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Another Medical Cannabis Clinical Trial Launches in South Africa

In partnership with Releaf Cannabis E-Clinics and the Cannabis Research institute of South Africa, a clinical trial has been launched to see if medical cannabis can treat opioid addiction.

The duration of the trial will last for one year as it examines how cannabis affects a patient’s chronic pain. According to Technology for Business, results will be provided to “relevant authorities” who can use that information to regulate medical cannabis in the country.

Shiksha Gaallow will lead the trial and will work with her team. “While the South African Health Products Regulatory Authority (SAHPRA) does not yet have any official cannabis-containing medicines approved for pain relief, anecdotal evidence and preliminary studies point towards its potential to be highly effective in pain management,” Gallow said.

Chronic pain can be defined as any persistent condition that lasts more than six months. Treatments for chronic pain include opioids such as morphine, oxycodone, and codeine, which tells a patient’s opioid receptors to block pain messages sent by the body. The medication may not be effective for patients who develop tolerance. This means that the doses of medication must be increased. “Opiates are associated with many side effects, including sedation, respiratory depression—and even death,” Gallow said. “With the global increase in opiate addiction, which brings far-reaching repercussions—from ill health to broader societal issues such as crime—the research will be focused on establishing a safer alternative to treating pain.”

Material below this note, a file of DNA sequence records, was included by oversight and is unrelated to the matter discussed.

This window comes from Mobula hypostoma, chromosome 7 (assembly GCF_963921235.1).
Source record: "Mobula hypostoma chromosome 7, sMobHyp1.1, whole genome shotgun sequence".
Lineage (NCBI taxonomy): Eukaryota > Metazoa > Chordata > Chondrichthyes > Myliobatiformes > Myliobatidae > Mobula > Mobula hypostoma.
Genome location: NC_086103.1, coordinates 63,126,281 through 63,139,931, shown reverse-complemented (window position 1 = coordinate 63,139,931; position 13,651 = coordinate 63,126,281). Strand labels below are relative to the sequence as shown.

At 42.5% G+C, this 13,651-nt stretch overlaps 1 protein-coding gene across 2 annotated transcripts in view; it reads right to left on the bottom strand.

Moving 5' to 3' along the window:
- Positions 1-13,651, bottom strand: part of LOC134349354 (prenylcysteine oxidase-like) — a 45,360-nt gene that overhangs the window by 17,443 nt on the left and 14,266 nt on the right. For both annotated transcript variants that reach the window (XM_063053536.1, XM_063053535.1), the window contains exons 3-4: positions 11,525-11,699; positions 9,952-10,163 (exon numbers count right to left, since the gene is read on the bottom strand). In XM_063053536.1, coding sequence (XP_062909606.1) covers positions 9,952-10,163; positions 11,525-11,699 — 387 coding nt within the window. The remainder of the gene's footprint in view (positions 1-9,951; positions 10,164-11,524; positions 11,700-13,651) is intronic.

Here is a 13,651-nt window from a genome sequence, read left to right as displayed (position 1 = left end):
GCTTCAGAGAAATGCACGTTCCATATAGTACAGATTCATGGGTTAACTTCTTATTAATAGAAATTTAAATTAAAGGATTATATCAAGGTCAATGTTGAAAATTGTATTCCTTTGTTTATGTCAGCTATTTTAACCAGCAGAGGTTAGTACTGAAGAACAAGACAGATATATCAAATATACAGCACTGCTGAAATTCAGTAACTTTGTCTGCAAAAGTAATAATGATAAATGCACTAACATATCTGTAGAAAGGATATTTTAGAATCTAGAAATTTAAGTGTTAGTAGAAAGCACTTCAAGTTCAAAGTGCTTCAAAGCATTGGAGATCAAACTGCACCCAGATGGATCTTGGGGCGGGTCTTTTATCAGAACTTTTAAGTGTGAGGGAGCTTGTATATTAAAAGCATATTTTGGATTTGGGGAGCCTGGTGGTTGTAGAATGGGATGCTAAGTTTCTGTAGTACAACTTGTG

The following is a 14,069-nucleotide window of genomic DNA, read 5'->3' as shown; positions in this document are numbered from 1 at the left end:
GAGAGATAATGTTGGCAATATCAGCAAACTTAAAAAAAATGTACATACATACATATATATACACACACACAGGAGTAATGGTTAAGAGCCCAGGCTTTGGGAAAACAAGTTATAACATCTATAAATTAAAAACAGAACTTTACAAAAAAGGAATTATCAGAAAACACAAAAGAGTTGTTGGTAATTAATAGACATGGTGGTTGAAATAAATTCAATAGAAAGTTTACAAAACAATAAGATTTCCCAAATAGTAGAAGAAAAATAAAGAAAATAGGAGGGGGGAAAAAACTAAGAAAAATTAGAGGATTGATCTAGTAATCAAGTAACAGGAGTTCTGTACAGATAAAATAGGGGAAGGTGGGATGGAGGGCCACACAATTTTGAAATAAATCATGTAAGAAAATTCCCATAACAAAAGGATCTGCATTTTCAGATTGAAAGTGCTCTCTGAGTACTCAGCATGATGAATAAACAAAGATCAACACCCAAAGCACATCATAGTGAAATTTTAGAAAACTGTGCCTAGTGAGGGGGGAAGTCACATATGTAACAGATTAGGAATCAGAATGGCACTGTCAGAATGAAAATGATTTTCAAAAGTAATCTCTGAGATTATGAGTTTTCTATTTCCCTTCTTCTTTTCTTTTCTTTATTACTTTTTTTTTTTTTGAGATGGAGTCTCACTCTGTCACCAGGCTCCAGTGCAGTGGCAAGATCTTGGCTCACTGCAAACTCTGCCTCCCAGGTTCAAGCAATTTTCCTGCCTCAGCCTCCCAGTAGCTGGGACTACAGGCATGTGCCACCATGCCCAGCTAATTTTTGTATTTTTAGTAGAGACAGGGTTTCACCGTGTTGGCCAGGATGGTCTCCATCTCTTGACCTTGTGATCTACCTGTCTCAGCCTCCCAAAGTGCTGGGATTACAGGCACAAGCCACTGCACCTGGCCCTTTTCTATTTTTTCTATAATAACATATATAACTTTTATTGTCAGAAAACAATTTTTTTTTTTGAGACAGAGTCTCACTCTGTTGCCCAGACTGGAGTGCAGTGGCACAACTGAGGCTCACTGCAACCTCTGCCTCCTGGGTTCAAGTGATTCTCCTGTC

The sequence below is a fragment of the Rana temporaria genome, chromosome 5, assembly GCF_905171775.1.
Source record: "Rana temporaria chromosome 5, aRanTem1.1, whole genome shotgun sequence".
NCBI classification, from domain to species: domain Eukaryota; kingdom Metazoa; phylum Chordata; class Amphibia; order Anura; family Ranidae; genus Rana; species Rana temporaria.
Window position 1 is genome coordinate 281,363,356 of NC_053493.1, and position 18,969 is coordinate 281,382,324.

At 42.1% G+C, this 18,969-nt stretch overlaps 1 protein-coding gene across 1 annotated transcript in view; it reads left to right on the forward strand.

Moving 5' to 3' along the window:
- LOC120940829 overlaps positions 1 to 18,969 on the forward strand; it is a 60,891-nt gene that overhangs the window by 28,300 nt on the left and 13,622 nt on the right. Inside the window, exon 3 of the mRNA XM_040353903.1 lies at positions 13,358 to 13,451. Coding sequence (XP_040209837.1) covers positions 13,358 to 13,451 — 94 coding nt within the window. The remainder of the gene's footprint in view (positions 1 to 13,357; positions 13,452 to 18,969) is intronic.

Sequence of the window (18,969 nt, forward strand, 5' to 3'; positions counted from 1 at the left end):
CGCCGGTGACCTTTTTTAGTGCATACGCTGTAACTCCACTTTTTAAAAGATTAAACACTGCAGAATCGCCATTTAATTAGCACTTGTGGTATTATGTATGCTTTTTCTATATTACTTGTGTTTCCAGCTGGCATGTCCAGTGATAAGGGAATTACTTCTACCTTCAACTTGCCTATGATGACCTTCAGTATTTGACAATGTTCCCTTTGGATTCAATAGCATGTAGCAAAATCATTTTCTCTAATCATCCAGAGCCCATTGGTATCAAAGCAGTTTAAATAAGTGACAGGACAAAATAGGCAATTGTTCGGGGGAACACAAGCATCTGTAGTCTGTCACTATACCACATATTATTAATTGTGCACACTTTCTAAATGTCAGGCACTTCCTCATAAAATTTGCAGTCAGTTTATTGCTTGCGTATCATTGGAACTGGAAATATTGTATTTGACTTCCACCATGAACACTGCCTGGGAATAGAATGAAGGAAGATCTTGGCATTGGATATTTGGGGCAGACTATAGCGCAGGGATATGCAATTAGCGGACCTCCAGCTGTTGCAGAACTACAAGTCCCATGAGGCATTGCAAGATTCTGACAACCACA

CRI has partnered with Releaf Pharmaceuticals in order to research cannabis and provide safer options for patients. The company’s Managing Director, Willco Janse van Vuuren, expressed their excitement for launching this study. “At Releaf Pharmaceuticals (a proud member of the ImpiloVest Group), we believe being well is a basic human right. Everything we do is focused on the three pillars of health: physical, mental, and social. We are proud to be working with Dr Shiksha Gallow and the Cannabis Research Institute of South Africa in this ground-breaking study to find natural solutions to pain management that are safe and effective,” said van Vuuren on LinkedIn.

While thousands have died from opioid addiction, evidence suggests that medical marijuana can be used to treat chronic pain. Bella Dorrington (Senior Researcher, CRI) believes that the study can help people. “This study aims to emphasize the benefits of cannabis treatment. South Africa is poised to set a standard for medicinal cannabis in the world’s market as we have the resources, technology, and people to make it happen,” Dorrington said.

In June 2022, South Africa’s first clinical trial was launched by Labat Africa and its subsidiary, Biodata, who are also working with Gallow. Referred to as the “Pharma Ethics Observational Study,” this study is also analyzing how medical cannabis can help replace opioids for chronic pain. Study participants include 1,000 people who have taken prescribed opioids at least 3 months. The cultivars Tallyman (provided via Sweetwaters Aquaponics) are also being used. Sweetwaters Aquaponics was growing 9 Pound Hammer, a strain known for high THC levels and CBG cannabinoid content.

South African researchers, like many others in the U.S.A. are studying the medical benefits of psilocybin. A study was launched in June to examine how the substance could be used for depression and HIV treatment.

South Africa is slowly becoming a destination for cannabis. A three-day marijuana festival was held in Johannesburg in July 2022. It took place in the semi-northern region of South Africa.